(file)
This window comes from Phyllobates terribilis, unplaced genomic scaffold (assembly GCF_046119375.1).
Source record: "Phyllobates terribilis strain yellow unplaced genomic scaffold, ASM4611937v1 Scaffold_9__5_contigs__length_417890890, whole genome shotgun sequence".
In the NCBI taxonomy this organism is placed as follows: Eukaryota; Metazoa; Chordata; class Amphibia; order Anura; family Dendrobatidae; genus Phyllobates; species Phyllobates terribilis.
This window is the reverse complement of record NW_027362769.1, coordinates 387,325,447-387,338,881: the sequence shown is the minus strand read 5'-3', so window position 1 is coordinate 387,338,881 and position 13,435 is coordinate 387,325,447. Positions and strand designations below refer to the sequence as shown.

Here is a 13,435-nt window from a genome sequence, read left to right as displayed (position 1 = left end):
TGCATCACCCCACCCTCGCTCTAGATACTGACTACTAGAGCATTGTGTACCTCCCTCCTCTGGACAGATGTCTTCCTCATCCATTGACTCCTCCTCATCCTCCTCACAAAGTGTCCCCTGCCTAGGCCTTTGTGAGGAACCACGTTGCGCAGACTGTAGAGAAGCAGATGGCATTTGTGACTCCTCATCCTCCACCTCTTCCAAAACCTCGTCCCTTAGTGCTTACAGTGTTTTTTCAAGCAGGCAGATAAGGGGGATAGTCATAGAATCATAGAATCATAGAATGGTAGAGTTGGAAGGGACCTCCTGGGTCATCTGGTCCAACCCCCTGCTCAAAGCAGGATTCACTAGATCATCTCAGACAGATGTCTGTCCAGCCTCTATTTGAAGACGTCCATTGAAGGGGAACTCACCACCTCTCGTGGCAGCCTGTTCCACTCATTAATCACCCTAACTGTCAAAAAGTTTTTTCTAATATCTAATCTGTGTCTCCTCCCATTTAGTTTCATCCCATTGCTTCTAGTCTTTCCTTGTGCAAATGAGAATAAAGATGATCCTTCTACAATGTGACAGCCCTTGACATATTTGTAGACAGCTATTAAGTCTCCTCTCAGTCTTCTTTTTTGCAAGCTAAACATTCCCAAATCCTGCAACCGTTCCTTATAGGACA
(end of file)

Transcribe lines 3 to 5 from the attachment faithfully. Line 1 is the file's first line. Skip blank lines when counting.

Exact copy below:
In the NCBI taxonomy this organism is placed as follows: Eukaryota; Metazoa; Chordata; class Amphibia; order Anura; family Dendrobatidae; genus Phyllobates; species Phyllobates terribilis.
This window is the reverse complement of record NW_027362769.1, coordinates 387,325,447-387,338,881: the sequence shown is the minus strand read 5'-3', so window position 1 is coordinate 387,338,881 and position 13,435 is coordinate 387,325,447. Positions and strand designations below refer to the sequence as shown.

Here is a 13,435-nt window from a genome sequence, read left to right as displayed (position 1 = left end):